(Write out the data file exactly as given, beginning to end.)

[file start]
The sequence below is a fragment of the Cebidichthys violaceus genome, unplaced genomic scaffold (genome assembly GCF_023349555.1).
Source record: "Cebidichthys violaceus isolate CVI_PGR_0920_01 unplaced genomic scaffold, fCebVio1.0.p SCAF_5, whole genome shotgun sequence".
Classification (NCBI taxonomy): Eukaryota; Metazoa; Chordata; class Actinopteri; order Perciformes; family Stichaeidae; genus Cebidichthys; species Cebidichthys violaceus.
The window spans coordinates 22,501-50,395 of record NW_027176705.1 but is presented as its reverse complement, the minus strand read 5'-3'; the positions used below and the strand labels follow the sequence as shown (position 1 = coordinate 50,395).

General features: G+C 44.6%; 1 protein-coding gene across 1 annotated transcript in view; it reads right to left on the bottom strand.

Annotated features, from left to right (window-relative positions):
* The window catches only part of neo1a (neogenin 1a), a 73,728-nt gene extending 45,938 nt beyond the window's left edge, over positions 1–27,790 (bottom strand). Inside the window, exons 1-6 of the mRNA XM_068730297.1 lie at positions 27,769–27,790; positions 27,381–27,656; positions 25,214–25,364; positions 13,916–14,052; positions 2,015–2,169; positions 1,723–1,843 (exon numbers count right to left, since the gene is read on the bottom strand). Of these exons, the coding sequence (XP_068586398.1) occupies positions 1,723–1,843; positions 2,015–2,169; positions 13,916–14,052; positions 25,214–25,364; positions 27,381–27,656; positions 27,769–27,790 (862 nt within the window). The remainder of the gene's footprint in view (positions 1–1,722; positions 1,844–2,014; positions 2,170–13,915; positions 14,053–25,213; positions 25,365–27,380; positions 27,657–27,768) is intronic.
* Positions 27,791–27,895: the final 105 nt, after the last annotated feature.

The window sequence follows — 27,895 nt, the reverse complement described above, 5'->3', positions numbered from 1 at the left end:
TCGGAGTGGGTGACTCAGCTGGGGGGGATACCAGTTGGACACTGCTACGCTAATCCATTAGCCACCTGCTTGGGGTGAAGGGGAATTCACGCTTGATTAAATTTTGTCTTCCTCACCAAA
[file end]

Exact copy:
The sequence below is a fragment of the Cebidichthys violaceus genome, unplaced genomic scaffold (genome assembly GCF_023349555.1).
Source record: "Cebidichthys violaceus isolate CVI_PGR_0920_01 unplaced genomic scaffold, fCebVio1.0.p SCAF_5, whole genome shotgun sequence".
Classification (NCBI taxonomy): Eukaryota; Metazoa; Chordata; class Actinopteri; order Perciformes; family Stichaeidae; genus Cebidichthys; species Cebidichthys violaceus.
The window spans coordinates 22,501-50,395 of record NW_027176705.1 but is presented as its reverse complement, the minus strand read 5'-3'; the positions used below and the strand labels follow the sequence as shown (position 1 = coordinate 50,395).

General features: G+C 44.6%; 1 protein-coding gene across 1 annotated transcript in view; it reads right to left on the bottom strand.

Annotated features, from left to right (window-relative positions):
* The window catches only part of neo1a (neogenin 1a), a 73,728-nt gene extending 45,938 nt beyond the window's left edge, over positions 1–27,790 (bottom strand). Inside the window, exons 1-6 of the mRNA XM_068730297.1 lie at positions 27,769–27,790; positions 27,381–27,656; positions 25,214–25,364; positions 13,916–14,052; positions 2,015–2,169; positions 1,723–1,843 (exon numbers count right to left, since the gene is read on the bottom strand). Of these exons, the coding sequence (XP_068586398.1) occupies positions 1,723–1,843; positions 2,015–2,169; positions 13,916–14,052; positions 25,214–25,364; positions 27,381–27,656; positions 27,769–27,790 (862 nt within the window). The remainder of the gene's footprint in view (positions 1–1,722; positions 1,844–2,014; positions 2,170–13,915; positions 14,053–25,213; positions 25,365–27,380; positions 27,657–27,768) is intronic.
* Positions 27,791–27,895: the final 105 nt, after the last annotated feature.

The window sequence follows — 27,895 nt, the reverse complement described above, 5'->3', positions numbered from 1 at the left end:
TCGGAGTGGGTGACTCAGCTGGGGGGGATACCAGTTGGACACTGCTACGCTAATCCATTAGCCACCTGCTTGGGGTGAAGGGGAATTCACGCTTGATTAAATTTTGTCTTCCTCACCAAA